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I'm trying to rip a foreign film DVD, Yojimbo, that has subtitles. I'd like to have the film as a file I can play on my computer and also create a DVD I can play in a player. I'd like subtitles available with both these versions. I'd like the picture to fill my widescreen TV and widescreen monitor.

I used MakeMKV. This gave me the subtitles, but the picture was letter boxed as shown below.

I've tried using Handbrake, but when I select "Add All" in the Subtitles tab the encoding stops after a few seconds (just 0.26%) and the status bar shows "Encoding Finished". I tried ripping without the subtitles, but VLC can't play the 5GB mp4 file created by Handbrake.

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@slhck Sorry, in Subtitles tab do I need to select "Add All"? The problem is when I do this the encoding operation finishes after about 30 seconds and the file produced has no video in it. I'm thinking if I don't select Add All I won't get any subtitles though. –  Toshirô Mifune Nov 30 '12 at 13:48
    
@ToshirôMifune What do you mean by writing it to DVD? Do you mean be small enough to fit on a DVD? I also don't really understand your goal. You want 1) an MP4 2) subtitles 3) the edges of the film to touch the edges of your screen? Is that correct? –  Louis Nov 30 '12 at 14:07
    
@Louis I've updated the question. Not bothered about MP4 just want something that ideally fills my widescreen monitor, a DVD I can put in a player, and subtitles with both. –  Toshirô Mifune Nov 30 '12 at 14:12
    
@ToshirôMifune Okay, I think if you OCR the subtitles with something like SubRip, creating an SRT text file (instead of what appear above to be in an image format). Using the SRT file with Handbrake sounds like a quick fix for you. But like slhck was saying, I don't think it's a good idea to encode with MakeMKV and reencode again with Handbreak. If that doesn't work out, I've actually been putting off doing this with a bunch of DVDs. I'll go through how I do one and post the steps. –  Louis Nov 30 '12 at 14:24
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Is file size an issue? (I suppose not, since you used MakeMKV which doesn't re-encode.) If not, I would recommend simply creating a 1:1 copy of the entire disc. This way you save hours by not re-encoding, the quality is not affected even one bit, and you don't have to worry about standalone DVD players not supporting the encoded file format.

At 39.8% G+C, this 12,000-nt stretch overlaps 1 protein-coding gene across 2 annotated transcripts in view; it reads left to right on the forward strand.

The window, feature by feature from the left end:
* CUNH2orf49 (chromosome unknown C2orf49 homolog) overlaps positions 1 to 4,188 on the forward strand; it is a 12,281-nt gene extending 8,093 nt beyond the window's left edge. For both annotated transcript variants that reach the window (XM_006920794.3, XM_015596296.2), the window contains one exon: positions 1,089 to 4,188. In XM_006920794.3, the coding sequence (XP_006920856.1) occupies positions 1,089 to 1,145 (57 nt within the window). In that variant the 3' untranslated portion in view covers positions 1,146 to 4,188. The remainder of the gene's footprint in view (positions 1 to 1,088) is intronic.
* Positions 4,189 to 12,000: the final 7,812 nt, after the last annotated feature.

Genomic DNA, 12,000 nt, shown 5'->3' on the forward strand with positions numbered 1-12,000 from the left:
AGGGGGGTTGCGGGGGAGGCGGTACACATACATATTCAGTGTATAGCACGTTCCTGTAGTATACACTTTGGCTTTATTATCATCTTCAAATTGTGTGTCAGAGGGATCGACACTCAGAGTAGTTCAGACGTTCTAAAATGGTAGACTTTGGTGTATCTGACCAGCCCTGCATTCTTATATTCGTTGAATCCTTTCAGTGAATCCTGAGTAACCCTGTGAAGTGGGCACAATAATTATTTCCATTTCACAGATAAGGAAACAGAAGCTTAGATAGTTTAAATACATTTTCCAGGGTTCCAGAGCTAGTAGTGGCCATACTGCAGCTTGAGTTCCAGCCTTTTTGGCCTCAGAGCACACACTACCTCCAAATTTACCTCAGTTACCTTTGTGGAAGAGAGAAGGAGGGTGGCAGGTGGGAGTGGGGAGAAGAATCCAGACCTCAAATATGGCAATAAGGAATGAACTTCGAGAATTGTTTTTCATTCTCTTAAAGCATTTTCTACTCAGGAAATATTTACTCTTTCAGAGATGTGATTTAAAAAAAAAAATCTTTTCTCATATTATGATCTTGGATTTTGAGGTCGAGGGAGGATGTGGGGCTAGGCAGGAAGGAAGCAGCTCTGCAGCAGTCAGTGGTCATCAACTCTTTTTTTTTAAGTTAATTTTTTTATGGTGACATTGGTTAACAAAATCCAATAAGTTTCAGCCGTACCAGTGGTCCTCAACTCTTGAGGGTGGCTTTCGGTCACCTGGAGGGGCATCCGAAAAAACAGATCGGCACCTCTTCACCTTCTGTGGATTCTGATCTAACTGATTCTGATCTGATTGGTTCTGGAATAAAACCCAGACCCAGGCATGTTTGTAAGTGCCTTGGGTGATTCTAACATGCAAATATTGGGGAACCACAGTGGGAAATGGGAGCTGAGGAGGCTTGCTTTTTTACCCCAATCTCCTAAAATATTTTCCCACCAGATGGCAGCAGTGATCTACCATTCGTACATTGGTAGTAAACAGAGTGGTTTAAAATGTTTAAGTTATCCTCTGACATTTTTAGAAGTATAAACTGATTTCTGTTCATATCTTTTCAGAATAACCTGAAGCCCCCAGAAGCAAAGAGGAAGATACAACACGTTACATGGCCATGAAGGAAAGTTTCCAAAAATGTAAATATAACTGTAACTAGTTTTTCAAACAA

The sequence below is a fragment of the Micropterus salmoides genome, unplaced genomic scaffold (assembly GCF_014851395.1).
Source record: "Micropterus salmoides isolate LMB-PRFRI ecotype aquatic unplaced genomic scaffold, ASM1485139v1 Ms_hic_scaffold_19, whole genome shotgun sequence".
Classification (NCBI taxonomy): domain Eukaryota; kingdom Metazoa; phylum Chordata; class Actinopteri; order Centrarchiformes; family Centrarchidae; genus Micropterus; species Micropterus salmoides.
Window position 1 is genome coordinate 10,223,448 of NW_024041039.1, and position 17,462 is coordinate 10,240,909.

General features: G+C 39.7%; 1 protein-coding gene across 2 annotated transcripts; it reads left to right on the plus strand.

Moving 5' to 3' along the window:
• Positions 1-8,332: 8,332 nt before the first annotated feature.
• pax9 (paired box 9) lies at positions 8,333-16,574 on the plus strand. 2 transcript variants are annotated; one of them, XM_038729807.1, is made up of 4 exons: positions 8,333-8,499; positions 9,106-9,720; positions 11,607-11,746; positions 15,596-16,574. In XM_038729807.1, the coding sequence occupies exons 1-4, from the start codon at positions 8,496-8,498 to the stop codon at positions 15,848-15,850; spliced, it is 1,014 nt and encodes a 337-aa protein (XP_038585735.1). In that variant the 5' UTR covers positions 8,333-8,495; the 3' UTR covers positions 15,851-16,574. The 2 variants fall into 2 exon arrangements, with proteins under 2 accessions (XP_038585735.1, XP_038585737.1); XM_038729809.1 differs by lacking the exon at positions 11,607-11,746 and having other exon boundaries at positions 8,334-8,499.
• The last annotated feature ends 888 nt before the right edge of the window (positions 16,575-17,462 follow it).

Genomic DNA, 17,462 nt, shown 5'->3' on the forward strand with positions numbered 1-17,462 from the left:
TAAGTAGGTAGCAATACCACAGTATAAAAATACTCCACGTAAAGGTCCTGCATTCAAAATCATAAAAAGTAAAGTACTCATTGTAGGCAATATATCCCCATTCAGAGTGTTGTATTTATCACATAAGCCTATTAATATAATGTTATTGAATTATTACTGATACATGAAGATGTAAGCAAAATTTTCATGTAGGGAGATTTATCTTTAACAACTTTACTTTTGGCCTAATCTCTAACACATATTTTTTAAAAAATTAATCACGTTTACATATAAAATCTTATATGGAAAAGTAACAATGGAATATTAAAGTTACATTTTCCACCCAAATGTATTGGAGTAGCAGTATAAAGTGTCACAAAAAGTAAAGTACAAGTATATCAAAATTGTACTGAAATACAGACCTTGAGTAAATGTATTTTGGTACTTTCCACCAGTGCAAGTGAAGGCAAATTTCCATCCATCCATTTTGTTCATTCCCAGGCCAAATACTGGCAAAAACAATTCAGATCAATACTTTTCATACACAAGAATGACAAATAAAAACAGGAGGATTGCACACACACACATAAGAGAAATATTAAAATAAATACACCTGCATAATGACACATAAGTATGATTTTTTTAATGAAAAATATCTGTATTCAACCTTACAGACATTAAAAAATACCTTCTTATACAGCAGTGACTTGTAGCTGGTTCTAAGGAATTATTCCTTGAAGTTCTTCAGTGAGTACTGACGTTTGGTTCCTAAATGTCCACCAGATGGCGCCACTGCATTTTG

Just pop in the disc, if it uses CSS (i.e. is copy-protected) then run AnyDVD, and finally use Imgburn to create an exact ISO disc image. This you can store and view on your PC (with menu, subtitles, languages and everything else the original DVD supports) by mounting the ISO using any virtual drive software and using any good media player program. You can also burn the same ISO to a blank disc using ImgBurn.

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That sounds like an excellent approach. I'll give it a go. Thanks. –  Toshirô Mifune Nov 30 '12 at 18:35
    
Worked perfectly. Lovely wide screen picture and subtitles as expected with an exact copy. Thank you very much! –  Toshirô Mifune Nov 30 '12 at 19:24
    
Glad I could help! :) –  Karan Nov 30 '12 at 21:12
    
I noticed that VLC will let me play the iso directly so I don't even need to mount the ripped iso. Doesn't get much easier than this. Thanks again. –  Toshirô Mifune Dec 1 '12 at 7:31
    
Ah yes, forgot about that handy VLC feature. There are also many hardware media players nowadays that can directly play ISOs with menus from USB drives or over the network. –  Karan Dec 1 '12 at 17:50
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